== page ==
By jumping on big, current trends, you’re able to instantly connect with your audience since those events are likely top of mind for them already.
This can include things like trending hashtags, sporting events, pop culture news, and holidays.
Maybelline got great engagement from this holiday-related tweet.
Tide masterfully dealt with the Tide Pod Challenge “trend” with this video that resulted in HUGE engagement numbers.
Social media marketers should always be vigilant to what’s trending and popular. There are always moments to stay relevant and engage with your audience.
5. Make a move
Remember: It’s better to be a dinner party—not a soap box. That means interacting and engaging with your audience on social media.
You can split your interactions into two categories:
- Reactive engagement
- Proactive engagement
Reactive engagement is the act of answering direct messages, comments, or incoming @mentions your business receives on social. These guidelines should cover when and how your business interacts with the messages it receives directly on social.
- When it comes to your brand’s reactive engagement tactics, consider the following:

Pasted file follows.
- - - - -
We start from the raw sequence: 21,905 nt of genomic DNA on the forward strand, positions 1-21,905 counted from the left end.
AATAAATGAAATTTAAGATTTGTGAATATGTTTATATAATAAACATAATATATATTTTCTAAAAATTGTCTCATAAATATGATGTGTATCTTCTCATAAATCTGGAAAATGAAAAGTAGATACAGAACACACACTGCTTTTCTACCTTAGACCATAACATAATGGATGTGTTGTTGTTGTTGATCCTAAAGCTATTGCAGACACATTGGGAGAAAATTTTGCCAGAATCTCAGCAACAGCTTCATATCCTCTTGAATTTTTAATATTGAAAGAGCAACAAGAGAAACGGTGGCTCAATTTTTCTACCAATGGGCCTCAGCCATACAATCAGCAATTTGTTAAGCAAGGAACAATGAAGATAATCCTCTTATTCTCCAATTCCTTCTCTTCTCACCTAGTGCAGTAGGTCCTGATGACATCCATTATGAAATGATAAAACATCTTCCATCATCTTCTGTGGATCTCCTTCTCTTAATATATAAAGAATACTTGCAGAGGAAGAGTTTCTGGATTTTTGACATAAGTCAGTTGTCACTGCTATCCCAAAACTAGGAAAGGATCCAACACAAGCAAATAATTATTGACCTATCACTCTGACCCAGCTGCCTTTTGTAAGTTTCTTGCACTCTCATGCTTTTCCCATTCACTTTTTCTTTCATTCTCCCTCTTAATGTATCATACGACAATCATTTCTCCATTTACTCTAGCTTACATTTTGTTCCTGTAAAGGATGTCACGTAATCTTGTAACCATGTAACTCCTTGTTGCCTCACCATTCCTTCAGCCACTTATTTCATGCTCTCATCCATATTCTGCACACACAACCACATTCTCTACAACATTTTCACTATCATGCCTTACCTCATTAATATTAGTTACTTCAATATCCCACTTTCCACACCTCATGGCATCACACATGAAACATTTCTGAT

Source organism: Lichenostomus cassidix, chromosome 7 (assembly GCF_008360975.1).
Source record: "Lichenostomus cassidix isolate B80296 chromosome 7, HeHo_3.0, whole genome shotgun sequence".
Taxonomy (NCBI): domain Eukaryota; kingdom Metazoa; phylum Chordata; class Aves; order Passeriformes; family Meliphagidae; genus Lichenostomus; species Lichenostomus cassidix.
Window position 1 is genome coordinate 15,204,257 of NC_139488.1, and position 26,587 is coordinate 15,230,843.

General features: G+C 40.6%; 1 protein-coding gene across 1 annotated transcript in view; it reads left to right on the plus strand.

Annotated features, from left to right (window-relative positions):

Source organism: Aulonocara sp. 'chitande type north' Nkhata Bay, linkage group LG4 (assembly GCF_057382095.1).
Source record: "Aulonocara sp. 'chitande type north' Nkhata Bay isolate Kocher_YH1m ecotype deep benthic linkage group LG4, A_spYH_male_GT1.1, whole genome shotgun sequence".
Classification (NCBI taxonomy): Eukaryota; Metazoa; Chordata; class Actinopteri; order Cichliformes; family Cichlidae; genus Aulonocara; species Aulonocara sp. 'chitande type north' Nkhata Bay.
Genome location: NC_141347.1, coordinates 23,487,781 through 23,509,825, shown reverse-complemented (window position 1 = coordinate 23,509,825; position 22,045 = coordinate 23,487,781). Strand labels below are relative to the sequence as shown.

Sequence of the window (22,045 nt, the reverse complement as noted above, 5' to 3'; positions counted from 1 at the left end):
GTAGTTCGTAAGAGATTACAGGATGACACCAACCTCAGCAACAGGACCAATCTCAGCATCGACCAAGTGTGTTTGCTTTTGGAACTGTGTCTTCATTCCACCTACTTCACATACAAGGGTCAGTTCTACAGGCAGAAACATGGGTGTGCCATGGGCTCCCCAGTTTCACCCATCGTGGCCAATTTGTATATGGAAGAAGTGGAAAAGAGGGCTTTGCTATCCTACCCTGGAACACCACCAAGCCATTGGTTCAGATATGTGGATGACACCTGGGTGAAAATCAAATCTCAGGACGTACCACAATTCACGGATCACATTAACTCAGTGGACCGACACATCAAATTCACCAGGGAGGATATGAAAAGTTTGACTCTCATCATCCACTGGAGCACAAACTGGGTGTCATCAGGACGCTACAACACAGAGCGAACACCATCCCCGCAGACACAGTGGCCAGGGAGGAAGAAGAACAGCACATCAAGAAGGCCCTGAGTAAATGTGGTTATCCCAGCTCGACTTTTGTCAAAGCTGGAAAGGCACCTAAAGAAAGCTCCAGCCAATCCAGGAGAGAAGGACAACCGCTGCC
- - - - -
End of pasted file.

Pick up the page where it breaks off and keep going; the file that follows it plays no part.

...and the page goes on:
- Whether or not you reply to every single @message or comment directed at your business on social (and if not, what the conditions are)
- If, when, and how you pass along messages for another department to handle (for example, customer support or sales)
- An overview of the tools and workflow used to handle incoming messages
On the other hand, proactive engagement is when you make the first move.
People talking about your brand on social may not be directing their messages to your official accounts. These are potential engagement opportunities you can find by searching for indirect mentions of your brand name (or misspellings) and relevant conversations based on keywords or phrases.